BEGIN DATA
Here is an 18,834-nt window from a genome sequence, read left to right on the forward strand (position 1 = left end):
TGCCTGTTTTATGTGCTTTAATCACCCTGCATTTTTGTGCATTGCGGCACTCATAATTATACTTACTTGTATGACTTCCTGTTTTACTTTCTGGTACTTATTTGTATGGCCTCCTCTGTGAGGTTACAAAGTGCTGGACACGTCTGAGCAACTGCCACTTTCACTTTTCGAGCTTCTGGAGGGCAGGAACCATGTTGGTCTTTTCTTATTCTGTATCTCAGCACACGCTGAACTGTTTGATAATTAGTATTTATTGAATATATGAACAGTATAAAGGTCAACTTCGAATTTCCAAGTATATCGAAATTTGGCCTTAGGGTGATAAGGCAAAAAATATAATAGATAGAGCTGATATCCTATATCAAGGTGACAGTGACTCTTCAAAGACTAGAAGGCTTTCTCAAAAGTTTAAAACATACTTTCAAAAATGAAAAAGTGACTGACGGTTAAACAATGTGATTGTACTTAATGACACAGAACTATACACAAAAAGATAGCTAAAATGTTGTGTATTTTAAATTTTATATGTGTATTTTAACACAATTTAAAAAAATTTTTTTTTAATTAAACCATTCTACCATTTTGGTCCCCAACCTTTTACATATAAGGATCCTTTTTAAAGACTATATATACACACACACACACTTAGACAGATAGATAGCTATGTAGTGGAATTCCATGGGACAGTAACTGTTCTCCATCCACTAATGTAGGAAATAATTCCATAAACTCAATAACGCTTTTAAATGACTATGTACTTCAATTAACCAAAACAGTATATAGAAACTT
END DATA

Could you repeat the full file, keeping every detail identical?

Here is an 18,834-nt window from a genome sequence, read left to right on the forward strand (position 1 = left end):
TGCCTGTTTTATGTGCTTTAATCACCCTGCATTTTTGTGCATTGCGGCACTCATAATTATACTTACTTGTATGACTTCCTGTTTTACTTTCTGGTACTTATTTGTATGGCCTCCTCTGTGAGGTTACAAAGTGCTGGACACGTCTGAGCAACTGCCACTTTCACTTTTCGAGCTTCTGGAGGGCAGGAACCATGTTGGTCTTTTCTTATTCTGTATCTCAGCACACGCTGAACTGTTTGATAATTAGTATTTATTGAATATATGAACAGTATAAAGGTCAACTTCGAATTTCCAAGTATATCGAAATTTGGCCTTAGGGTGATAAGGCAAAAAATATAATAGATAGAGCTGATATCCTATATCAAGGTGACAGTGACTCTTCAAAGACTAGAAGGCTTTCTCAAAAGTTTAAAACATACTTTCAAAAATGAAAAAGTGACTGACGGTTAAACAATGTGATTGTACTTAATGACACAGAACTATACACAAAAAGATAGCTAAAATGTTGTGTATTTTAAATTTTATATGTGTATTTTAACACAATTTAAAAAAATTTTTTTTTAATTAAACCATTCTACCATTTTGGTCCCCAACCTTTTACATATAAGGATCCTTTTTAAAGACTATATATACACACACACACACTTAGACAGATAGATAGCTATGTAGTGGAATTCCATGGGACAGTAACTGTTCTCCATCCACTAATGTAGGAAATAATTCCATAAACTCAATAACGCTTTTAAATGACTATGTACTTCAATTAACCAAAACAGTATATAGAAACTT